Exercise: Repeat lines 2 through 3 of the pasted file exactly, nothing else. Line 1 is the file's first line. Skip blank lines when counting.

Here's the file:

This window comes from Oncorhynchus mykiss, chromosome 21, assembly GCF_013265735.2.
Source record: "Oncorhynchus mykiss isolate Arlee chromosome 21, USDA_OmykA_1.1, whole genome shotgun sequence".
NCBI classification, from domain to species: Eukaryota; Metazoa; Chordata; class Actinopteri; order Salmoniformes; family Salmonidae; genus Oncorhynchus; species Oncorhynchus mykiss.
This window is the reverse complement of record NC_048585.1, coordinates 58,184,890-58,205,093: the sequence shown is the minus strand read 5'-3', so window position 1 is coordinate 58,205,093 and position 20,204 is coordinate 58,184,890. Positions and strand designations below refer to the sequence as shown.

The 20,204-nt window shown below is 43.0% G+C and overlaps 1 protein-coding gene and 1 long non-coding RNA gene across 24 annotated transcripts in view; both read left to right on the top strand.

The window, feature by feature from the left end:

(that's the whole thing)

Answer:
Source record: "Oncorhynchus mykiss isolate Arlee chromosome 21, USDA_OmykA_1.1, whole genome shotgun sequence".
NCBI classification, from domain to species: Eukaryota; Metazoa; Chordata; class Actinopteri; order Salmoniformes; family Salmonidae; genus Oncorhynchus; species Oncorhynchus mykiss.